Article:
Investors are underpricing the chances of the Federal Reserve raising interest rates next month, according to Pacific Investment Management Co.
Options on rates and currencies indicate investor skepticism may be growing that the first increase since June 2006 will come at the Fed’s Sept. 16-17 meeting. The odds for that had dropped to 46 percent on Wednesday from 54 percent almost two weeks ago. That’s based on fed-funds futures and on the assumption that the effective rate will average 0.375 percent after the increase.
“We think the odds are a little higher,” Anthony Crescenzi, an executive vice president at Pacific Investment Management Co., said in an interview in Sydney. Most recent communications from the Fed “have been making it clear that the bar for a hike on Sept. 17 is fairly low,” he said.
The two-year U.S. Treasury note yield fell two basis points to 0.71 percent as of 11:53 a.m. New York time. That’s below the 0.76 percent reached Aug. 5, its highest since April 2011. Two-year Treasury futures contracts expiring in September were little changed at 109 15/32, below their 2015 high posted in July.
The cost of short-term options on U.S. rates are below highs seen earlier in 2015 and are near the year’s average, signaling investors haven’t boosted bets for an imminent increase in official borrowing costs. One-month option premiums on three-year interest-rate swaps are at about 50 basis points, compared with the year’s average of 49 and a March peak of 64, according to data compiled by ICAP.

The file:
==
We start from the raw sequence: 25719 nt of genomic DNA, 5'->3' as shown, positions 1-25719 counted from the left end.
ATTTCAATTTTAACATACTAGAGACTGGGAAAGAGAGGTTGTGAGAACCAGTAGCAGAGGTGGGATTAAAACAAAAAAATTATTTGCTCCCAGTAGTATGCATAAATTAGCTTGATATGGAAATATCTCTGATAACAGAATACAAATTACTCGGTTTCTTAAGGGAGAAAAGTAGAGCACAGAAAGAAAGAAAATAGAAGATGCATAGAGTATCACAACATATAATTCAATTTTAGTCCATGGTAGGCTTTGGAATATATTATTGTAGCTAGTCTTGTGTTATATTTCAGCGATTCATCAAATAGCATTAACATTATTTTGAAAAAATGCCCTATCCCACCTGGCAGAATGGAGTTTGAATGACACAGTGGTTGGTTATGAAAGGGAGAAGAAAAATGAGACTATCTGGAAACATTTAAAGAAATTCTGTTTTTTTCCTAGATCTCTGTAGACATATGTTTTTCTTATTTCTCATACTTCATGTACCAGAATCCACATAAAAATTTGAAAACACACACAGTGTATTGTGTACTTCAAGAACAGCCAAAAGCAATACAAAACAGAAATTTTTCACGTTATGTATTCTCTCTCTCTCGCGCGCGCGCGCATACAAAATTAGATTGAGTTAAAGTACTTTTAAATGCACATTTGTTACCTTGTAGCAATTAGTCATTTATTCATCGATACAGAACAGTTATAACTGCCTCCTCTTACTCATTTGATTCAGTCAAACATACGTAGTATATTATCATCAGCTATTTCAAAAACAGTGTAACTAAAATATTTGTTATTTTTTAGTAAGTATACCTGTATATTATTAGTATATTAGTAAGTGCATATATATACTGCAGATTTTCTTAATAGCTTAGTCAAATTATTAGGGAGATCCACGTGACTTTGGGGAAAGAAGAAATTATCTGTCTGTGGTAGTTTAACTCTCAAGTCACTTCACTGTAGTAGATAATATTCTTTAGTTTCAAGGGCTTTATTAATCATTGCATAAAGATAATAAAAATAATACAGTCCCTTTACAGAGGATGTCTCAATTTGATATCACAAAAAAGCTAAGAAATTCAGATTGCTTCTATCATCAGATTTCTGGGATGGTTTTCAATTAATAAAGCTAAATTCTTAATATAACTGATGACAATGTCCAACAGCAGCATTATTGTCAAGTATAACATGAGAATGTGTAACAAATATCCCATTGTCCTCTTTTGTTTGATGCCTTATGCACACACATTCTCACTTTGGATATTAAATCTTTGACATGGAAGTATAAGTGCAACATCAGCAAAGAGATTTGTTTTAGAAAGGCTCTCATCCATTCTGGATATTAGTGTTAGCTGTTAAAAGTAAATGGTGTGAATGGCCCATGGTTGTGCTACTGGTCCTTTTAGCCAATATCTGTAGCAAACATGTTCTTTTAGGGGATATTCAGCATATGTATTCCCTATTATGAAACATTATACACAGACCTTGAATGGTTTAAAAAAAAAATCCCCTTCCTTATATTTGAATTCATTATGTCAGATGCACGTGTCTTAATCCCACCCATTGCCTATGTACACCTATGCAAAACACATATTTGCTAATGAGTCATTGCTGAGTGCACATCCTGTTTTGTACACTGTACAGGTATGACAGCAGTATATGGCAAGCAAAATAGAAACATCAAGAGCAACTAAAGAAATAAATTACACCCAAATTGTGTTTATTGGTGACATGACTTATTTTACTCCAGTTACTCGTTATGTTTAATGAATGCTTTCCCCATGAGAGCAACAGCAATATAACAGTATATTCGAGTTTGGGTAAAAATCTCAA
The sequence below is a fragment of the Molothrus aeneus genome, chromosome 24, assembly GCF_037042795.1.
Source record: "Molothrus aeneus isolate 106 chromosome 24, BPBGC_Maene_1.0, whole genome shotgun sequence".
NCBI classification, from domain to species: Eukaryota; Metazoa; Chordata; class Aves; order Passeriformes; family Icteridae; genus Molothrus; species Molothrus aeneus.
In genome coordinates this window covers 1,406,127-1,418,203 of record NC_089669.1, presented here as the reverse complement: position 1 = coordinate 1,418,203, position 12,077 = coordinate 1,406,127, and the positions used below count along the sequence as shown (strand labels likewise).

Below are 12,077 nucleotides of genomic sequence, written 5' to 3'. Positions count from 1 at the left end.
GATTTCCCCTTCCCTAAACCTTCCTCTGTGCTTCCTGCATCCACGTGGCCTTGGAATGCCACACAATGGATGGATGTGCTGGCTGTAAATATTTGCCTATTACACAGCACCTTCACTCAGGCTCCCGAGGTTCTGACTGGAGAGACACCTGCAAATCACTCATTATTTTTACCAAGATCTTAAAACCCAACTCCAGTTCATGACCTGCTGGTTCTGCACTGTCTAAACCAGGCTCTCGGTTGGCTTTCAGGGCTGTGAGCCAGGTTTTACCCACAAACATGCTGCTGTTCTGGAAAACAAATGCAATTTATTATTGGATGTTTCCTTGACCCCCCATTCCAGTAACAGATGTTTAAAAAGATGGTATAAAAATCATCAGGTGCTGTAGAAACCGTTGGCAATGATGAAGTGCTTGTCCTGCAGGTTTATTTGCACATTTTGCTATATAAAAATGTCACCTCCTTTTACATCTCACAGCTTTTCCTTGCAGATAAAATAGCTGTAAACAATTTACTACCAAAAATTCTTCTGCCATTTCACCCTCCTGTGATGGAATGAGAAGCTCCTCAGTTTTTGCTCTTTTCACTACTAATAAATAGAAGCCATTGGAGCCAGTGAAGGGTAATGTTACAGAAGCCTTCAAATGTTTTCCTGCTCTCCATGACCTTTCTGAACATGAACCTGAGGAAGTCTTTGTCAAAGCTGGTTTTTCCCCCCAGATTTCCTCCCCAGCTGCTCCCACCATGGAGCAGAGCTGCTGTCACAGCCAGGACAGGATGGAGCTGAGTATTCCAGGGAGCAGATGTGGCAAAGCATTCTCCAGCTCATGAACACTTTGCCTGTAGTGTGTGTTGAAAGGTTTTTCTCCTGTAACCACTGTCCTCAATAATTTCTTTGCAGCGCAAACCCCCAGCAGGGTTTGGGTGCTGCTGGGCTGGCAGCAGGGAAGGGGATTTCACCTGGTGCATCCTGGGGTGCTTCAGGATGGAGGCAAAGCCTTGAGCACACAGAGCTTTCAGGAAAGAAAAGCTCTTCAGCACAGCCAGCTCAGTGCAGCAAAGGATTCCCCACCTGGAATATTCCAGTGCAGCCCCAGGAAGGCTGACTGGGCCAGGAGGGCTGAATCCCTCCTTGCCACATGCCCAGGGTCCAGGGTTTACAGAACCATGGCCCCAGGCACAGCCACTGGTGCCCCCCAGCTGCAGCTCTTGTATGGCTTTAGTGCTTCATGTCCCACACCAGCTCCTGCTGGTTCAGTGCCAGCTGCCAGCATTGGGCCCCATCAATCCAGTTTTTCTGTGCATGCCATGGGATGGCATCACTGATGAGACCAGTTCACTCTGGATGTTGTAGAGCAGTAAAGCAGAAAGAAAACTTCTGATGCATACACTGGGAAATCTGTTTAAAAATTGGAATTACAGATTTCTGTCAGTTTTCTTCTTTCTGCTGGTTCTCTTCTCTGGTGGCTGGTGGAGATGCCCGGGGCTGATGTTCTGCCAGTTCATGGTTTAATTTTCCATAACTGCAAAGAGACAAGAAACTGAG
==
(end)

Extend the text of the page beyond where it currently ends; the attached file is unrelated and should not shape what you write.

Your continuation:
While higher rates may attract more investors to the U.S. and push up its currency, a benchmark of anticipated dollar moves against the euro is indicating expectations of a jump are subsiding.
Implied volatility in the euro-dollar exchange rate, a gauge of price swings in that period including the Fed meeting, fell 12 basis points, or 0.12 percentage point, to 9.62 percent Wednesday. That’s down from a 3 1/2-year high of 15.32 percent posted on June 29, after Greece sparked turmoil in markets by announcing a referendum on its financial aid package. The year-to-date average is 11.55 percent.
While the central bank will offer further information to the market when it publishes the minutes from the July 28-29 Federal Open Market Committee later Wednesday, Crescenzi doesn’t expect it to change his view.
“Maybe it’ll act as an exclamation point to other communications and other scenarios that the market itself has painted in terms of what to expect,” he said. “I’m not looking personally for a lot, nor is Pimco, from the minutes, because the Fed’s already made it clear.”